February 4, 2009
Coraline, the first stop-motion feature film to be presented in 3D, is being released in North American theaters on February 6. Neil Gaiman, author of the multiple award-winning novel upon which the film is based, stopped briefly in Montreal on his promotional tour for the film. I had the pleasure of sitting down and talking with him about the development of the project through its various stages.
Arin Murphy: Neil, congratulations on the imminent release of Coraline.
Neil Gaiman: Thank you. Yes, three days to go!
I was lucky enough to see it at the press screening last week.
Did you get it in 3D, or 2D?
I saw it in 3D.
It really is quite the experience, isn’t it?
Yes, it’s not quite like anything else. And you know, it’s a lovely thing when you can actually say, “It’s not like anything else.”
Well, some of that is due to the story.
That’s true. But story aside, the way Henry uses 3D to delineate space is something nobody’s done before. You get that one needle gag five seconds into the movie, almost just so he lets you know that he could do this, if he wanted to. [It’s like saying] we can do this, and now we’re not going to. Now we’re going to use 3D in a way that isn’t about throwing things at the audience. This is the film you’re going to see, and we will simply make it good.
And he does a fabulous job with it.
It is awesome.
Were you thinking cinematically when you wrote Coraline?
No. I was thinking story when I wrote Coraline. When I finished I thought, “You know, somebody’s going to make this into a film, and I would like to see it… and if I had to pick anything, I would like it to be stop-motion.”
I had seen and loved Tim Burton’s The Nightmare Before Christmas, and had liked it enough that I had taken note of who directed it. Which meant that a few years later when James and the Giant Peach came out, I went to see that. And while I had problems with it, I loved it; the genius was there. I just thought there were some missteps. Like the going from live action to stop-motion; that seemed wrong. I wanted it to have been stop-motion all the way through. I wound up asking Henry about [it] many years later, and he said it was the budget; they could not afford to do it entirely stop-motion, and they played the hand they were dealt. So when I handed in the manuscript for Coraline I asked my agent, “Could you get this to Henry Selick?” And about a month later I found myself in an editing suite watching poor Henry as he struggled with the madness of Monkeybone, and very shortly after that he gave [Coraline] to [producer] Bill Mechanic, who bought it for Henry.
And Henry wrote a script, and sent it to me. And I said, “I think it’s too faithful.” And it was. It felt very, very laboriously faithful. You know, it kept turning into a silent little girl walking down corridors.
Which works in a novel –
Well, which works in a novel because you’re inside her head. You know what she’s thinking, you know what she’s feeling. But without benefit of voiceover or turning to the fourth wall and talking, you don’t have that.
So then Henry went away, rather sadly, and came back about a year later with a second draft script, which was essentially the script of the film you saw. But at this point it had to be live action, because Bill Mechanic had some sort of deal with Disney which precluded him from doing animation of any kind. And I believe that Michelle Pfeiffer was meant to be the Other Mother… And I’m sort of watching and thinking, “Well, that’s okay, I suppose, but I really wanted stop-motion.” And then 9/11 happened, and it became slowly apparent that Bill Mechanic’s funding was never going to [come through]. Eventually, the rights lapsed. And I wound up doing something you’re never meant to do, which is giving them – I think they got about nine months to a year of free option. Because I believed in Henry.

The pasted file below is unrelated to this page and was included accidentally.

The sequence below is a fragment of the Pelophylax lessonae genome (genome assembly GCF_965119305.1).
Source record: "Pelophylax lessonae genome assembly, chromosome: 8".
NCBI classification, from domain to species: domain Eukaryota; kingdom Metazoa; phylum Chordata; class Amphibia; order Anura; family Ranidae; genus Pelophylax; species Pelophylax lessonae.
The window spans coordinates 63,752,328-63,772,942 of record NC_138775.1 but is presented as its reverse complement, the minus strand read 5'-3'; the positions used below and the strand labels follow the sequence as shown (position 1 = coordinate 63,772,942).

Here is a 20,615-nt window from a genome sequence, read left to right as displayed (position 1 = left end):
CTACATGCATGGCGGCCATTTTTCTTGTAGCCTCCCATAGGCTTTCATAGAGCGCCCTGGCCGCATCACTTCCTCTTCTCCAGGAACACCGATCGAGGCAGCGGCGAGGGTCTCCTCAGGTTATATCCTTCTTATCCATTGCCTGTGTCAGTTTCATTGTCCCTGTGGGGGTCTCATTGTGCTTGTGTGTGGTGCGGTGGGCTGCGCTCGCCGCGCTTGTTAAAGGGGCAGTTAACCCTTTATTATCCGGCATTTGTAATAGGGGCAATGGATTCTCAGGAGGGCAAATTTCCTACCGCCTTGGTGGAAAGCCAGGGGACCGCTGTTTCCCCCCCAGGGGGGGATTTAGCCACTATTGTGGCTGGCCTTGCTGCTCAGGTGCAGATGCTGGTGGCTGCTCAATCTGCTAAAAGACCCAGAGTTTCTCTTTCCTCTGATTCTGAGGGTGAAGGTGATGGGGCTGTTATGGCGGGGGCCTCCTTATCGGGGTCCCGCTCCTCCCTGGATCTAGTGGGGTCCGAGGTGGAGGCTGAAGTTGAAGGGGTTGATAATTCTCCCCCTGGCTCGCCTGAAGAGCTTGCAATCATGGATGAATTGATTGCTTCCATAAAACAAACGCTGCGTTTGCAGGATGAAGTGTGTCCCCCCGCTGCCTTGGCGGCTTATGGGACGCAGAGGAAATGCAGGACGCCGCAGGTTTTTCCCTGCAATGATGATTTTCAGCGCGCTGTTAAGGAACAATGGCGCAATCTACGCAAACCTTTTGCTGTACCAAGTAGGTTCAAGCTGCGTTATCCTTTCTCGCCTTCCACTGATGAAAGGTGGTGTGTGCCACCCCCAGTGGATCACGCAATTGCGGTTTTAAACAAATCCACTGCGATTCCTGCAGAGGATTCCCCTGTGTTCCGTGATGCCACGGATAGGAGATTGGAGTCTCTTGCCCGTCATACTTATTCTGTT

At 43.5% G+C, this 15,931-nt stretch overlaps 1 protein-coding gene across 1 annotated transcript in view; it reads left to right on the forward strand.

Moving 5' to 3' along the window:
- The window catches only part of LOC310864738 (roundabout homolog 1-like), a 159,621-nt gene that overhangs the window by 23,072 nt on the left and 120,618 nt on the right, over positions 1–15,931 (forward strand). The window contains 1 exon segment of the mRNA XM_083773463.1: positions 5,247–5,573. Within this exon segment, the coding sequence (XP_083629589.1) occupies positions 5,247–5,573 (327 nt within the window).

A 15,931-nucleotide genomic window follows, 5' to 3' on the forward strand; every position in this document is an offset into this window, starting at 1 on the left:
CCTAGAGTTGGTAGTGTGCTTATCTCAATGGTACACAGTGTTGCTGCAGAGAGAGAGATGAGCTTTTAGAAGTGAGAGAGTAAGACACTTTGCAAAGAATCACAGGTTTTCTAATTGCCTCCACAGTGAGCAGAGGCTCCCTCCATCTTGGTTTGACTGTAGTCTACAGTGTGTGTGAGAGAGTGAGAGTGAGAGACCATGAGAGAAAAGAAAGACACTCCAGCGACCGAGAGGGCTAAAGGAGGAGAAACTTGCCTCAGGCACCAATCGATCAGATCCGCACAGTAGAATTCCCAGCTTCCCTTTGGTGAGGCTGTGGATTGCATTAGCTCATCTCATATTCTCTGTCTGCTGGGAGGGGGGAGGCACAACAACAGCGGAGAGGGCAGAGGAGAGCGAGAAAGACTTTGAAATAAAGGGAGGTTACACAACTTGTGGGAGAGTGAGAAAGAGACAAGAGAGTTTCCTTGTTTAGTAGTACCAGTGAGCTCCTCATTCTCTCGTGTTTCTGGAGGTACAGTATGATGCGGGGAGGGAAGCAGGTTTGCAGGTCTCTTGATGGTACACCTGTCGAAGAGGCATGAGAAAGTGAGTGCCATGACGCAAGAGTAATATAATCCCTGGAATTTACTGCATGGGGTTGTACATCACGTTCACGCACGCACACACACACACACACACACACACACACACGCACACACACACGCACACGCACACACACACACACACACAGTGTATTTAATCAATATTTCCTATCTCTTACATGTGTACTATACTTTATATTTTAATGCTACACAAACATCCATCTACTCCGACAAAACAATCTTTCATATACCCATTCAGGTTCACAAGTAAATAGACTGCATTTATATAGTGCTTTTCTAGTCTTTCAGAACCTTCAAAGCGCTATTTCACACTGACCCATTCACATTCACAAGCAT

That’s such a wonderful statement of faith.
Well, it was a particularly wonderful statement of faith because the book had since come out, been published, been a huge success, and now had lots of large shark-like entities swimming around going, “We will give you real money, we will get a lot of money….” But I like Henry. And I trusted him. And I trusted somehow that things were going to work out. And then Henry wound up at Laika, and he showed the script at some point to [Laika Vice President of Animation and stop-motion animator] Travis Knight, who was a fan of mine anyway. And Travis loved the script.
Bill Mechanic did not like stop-motion. He thought it was antiquated and that nobody was interested, and that [the film] should be done in CGI. And he was pushing Henry incredibly hard to have him make it half CGI and half stop-motion, something like that, so that it would go out of antiquated puppetry animation into cool modern animation. Thank God Henry came up with 3D and said, “What if we did this instead?” There were enough bells and whistles in the 3D concept that they abandoned the CG idea, which made me so happy. And it made me happy because, look, if I’d wanted a CG movie when I finished writing I would have given it to my agent and said, “Could you get it on John Lasseter’s desk.” He’s the best at [CGI]. I didn’t. What I said was, “Can you get it to Henry Selick,” who is non-pareil in what he does. The only stop-motion person I like as much as I like Henry, but who works in a completely different direction, is Jan Švankmajer. And I guess it may say something about why I wanted this to be stop-motion that when my daughter Holly (for whom I originally wrote Coraline) was five years old, her favourite movie was Jan Švankmajer’s Alice.
Jump to part two of the interview.
Previously on fps:
Previously on The Critical Eye:
Neil Gaiman on anime and Miyazaki